As is often the case when working with Deep Learning, collecting high-quality training data is a real challenge. In the image recognition field, we are blessed with open source data from PASCAL VOC Project. The 2011 dataset provides 11,530 images with 20 classes. Each image is pre-segmented with pixel-level precision by academic researchers. Examples of segmented images can be found here.



Computer vision enthusiasts also benefit hugely from open source projects which implement almost every exciting new development in the deep learning field. The author’s group posted a Caffe implementation of FCNN. For keras implementations, you will find no fewer than 9 FCN projects on GitHub. After trying out a few, we focused on the Aurora FCNproject, which started running with very little modifications. The authors provided rather detailed instruction on environment setup and downloading of datasets. We chose the AstrousFCN_Resnet50_16s model out of the six included in the project. The training took 4 weeks on a two Nvidia 1080 card cluster, which was surprising but perhaps understandable given the huge number of layers. The overall model architecture can be visualized by either a JSON tree or with PNG graphics, although both are too long to fit on one page. The figure below shows just one tiny chunk of the overall model architecture.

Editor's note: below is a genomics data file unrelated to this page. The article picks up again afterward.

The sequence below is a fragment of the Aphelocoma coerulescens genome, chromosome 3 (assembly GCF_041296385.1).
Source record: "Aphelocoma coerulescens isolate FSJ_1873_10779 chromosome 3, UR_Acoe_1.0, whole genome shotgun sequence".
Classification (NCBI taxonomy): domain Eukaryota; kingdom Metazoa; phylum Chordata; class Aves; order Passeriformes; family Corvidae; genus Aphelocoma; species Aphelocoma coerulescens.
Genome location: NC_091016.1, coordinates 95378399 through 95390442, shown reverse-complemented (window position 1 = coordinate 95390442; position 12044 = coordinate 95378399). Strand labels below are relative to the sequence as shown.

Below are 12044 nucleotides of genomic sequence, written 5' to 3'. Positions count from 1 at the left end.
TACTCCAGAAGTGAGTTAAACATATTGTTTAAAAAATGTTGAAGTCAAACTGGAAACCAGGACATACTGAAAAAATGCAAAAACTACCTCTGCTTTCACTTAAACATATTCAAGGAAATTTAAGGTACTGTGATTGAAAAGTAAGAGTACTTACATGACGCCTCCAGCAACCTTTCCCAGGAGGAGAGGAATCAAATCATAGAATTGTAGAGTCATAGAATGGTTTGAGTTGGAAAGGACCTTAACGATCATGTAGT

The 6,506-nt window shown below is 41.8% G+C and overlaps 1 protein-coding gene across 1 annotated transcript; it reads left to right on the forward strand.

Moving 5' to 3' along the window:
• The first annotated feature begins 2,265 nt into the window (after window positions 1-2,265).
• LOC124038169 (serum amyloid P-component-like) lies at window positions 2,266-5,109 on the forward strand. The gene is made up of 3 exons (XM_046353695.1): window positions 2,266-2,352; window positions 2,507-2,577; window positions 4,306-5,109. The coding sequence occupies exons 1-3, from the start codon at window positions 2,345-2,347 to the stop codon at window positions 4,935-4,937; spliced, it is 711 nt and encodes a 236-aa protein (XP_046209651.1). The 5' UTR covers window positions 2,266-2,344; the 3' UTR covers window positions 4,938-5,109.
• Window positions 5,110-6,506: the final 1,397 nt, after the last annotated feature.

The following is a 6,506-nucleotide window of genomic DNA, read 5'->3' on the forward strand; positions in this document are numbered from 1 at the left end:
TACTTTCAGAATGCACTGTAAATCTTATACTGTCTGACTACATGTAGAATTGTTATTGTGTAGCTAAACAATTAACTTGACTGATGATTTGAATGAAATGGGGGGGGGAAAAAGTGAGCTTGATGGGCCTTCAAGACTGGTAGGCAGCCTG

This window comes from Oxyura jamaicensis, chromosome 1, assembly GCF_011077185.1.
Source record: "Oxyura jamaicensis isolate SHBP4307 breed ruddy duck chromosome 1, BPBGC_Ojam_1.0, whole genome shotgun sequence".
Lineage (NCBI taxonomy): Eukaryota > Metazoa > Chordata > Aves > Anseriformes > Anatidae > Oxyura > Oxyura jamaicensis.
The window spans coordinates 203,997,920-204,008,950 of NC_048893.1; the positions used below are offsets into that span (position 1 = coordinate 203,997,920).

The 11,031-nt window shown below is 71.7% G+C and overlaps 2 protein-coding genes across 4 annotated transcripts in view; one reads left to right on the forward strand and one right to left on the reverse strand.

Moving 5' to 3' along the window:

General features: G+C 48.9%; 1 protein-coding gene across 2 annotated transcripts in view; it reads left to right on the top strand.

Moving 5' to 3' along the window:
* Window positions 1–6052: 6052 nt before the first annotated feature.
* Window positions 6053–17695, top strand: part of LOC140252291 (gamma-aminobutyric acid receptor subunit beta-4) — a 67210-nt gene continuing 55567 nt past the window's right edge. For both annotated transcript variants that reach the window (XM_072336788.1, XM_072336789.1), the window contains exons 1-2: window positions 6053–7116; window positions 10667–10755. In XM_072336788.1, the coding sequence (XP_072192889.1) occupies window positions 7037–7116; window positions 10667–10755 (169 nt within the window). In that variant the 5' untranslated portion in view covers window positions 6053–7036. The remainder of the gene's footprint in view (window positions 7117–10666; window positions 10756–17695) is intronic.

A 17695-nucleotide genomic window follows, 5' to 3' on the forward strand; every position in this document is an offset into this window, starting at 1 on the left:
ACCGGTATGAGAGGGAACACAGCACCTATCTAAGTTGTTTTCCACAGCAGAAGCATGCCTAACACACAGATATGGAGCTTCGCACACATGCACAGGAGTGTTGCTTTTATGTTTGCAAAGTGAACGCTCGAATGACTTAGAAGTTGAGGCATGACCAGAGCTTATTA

Figure 6. Top portion of the FCN model. The portion shown is less than one-tenth of the total.